The mean age of patients was 62 years (SD 9 years; range: 29–80 years). Majority of them had squamous cell cancer (53 patients; 96.4%) in the stage T3 or T4 (47 patients; 85.5%) and/or N+ disease (35 patients; 63.6%). Median follow-up time for the whole group of patients was 16.8 months (range: 0.3–81.8 months). At the time of analysis 14 (25.5%) patients were still alive. Rates for OS, LRC and DFS at two and five years were as follows: 47% and 19.4%; 43.7% and 41%; 32.1% and 11.5%, respectively.
The study results of treatment with definitive radiochemotherapy in patients with esophageal cancer are similar to the results of other studies. Majority of patients ended the treatment according to the protocol, which at least in part can be attributed to the adequate and well organized supportive treatment in our institution.
The aim of this study was to determine the possible predictive value of various dosimetric parameters on the development of hypothyroidism (HT) in patients with head and neck squamous cell carcinoma (HNSCC) treated with (chemo)radiotherapy.
Patients and methods
This study included 156 patients with HNSCC who were treated with (chemo)radiotherapy in a primary or postoperative setting between August 2012 and September 2017. Dose-volume parameters as well as V10 toV70, D02 to D98, and the VS10 to VS70 were evaluated. The patients’ hormone status was regularly assessed during follow-up. A nomogram (score) was constructed, and the Kaplan-Maier curves and Log-Rank test were used to demonstrate the difference in incidence of HT between cut-off values of specific variables.
After a median follow-up of 23.0 (12.0–38.5) months, 70 (44.9%) patients developed HT. In univariate analysis, VS65, Dmin, V50, and total thyroid volume (TTV) had the highest accuracy in predicting HT. In a multivariate model, HT was associated with lower TTV (OR 0.31, 95% CI 0.11–0.87, P = 0.026) and Dmin (OR 9.83, 95% CI 1.89–108.08, P = 0.042). Hypothyroidism risk score (HRS) was constructed as a regression equation and comprised TTV and Dmin. HRS had an AUC of 0.709 (95% CI 0.627–0.791). HT occurred in 13 (20.0%) patients with a score < 7.1 and in 57 (62.6%) patients with a score > 7.1.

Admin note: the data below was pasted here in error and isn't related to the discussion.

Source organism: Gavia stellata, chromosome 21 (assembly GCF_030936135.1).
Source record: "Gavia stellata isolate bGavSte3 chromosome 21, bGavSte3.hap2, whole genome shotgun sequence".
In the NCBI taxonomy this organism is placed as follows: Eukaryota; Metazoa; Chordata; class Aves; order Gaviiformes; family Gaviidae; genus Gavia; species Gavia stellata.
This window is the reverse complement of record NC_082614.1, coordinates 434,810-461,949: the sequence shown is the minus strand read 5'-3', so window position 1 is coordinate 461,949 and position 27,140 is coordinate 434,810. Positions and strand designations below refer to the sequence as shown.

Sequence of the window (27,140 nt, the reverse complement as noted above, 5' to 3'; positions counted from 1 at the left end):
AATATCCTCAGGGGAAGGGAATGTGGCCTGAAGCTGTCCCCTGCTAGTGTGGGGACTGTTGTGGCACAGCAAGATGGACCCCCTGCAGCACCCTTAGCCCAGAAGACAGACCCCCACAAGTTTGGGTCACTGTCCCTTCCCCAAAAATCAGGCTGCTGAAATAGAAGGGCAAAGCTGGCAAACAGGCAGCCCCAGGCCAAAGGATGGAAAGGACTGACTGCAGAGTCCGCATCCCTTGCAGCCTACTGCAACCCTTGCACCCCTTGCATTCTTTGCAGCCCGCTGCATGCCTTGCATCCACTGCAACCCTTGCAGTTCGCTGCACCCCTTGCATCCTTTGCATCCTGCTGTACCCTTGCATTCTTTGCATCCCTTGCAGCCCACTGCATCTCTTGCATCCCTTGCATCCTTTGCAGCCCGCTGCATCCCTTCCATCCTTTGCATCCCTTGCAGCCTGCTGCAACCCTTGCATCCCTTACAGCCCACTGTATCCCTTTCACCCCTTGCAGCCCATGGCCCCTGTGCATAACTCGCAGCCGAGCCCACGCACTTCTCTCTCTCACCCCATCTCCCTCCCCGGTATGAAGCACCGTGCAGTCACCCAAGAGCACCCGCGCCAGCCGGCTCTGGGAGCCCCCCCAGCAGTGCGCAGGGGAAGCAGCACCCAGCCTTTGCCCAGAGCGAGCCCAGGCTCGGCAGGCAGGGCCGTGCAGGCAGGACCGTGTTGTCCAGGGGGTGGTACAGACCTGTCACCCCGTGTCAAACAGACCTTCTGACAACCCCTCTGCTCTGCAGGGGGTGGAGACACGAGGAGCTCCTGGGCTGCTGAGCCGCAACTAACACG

The dose volume parameters VS65, Dmin, V50, and TTV had the highest accuracy in predicting HT. The HRS may be a useful tool in detecting patients with high risk for radiation-induced hypothyroidism.
The 8th edition of tumor node metastasis (TNM) staging system for lung cancer introduced a revision of M descriptor. The limitation of new classification to predict prognosis is its focus on anatomical extent of the disease only. Information on molecular status of the tumor significantly influences treatment response and survival; however, data addressing this issue is scarce. This report points to the impact of epidermal growth factor receptor (EGFR) mutation in non-small cell lung cancer (NSCLC) patients on survival in view of new M descriptors of TNM classification system.
Patients and methods
Medical records of 479 consecutive metastatic NSCLC patients treated between 2009 and 2011, all tested for EGFR mutations, were retrospectively reviewed. For 355 patients medical records included sufficient information to be appropriately categorized into one of the new subgroups according to the M descriptor in 8th TNM classification, of those 89 (25.1%) patients harboured EGFR mutations (EGFR-m).
Median overall survival (mOS) of EGFR-m patients was significantly longer than mOS of patients without EGFR mutations (20.6 months vs. 8.3 months, p < 0.001). Patients with limited disease burden (M1b sub-group) had the longest mOS among EGFR wild type patients (EGFR-wt) and also among EGFR-m patients, 14.4 months and 39.2 month, respectively. In spite of widespread metastatic disease of M1c EGFR-m patients, their mOS (18.8 months) was longer than mOS of oligometastatic EGFR-wt patients (M1b), who had the lowest disease burden (14.4 months). Median follow up was 53.9 months.
Incorporation of EGFR mutation status in advanced NSCLC further differentiates survival curves of M categories in 8th TNM classification and more precisely predicts survival compared to number of metastasis or number of metastatic sites alone.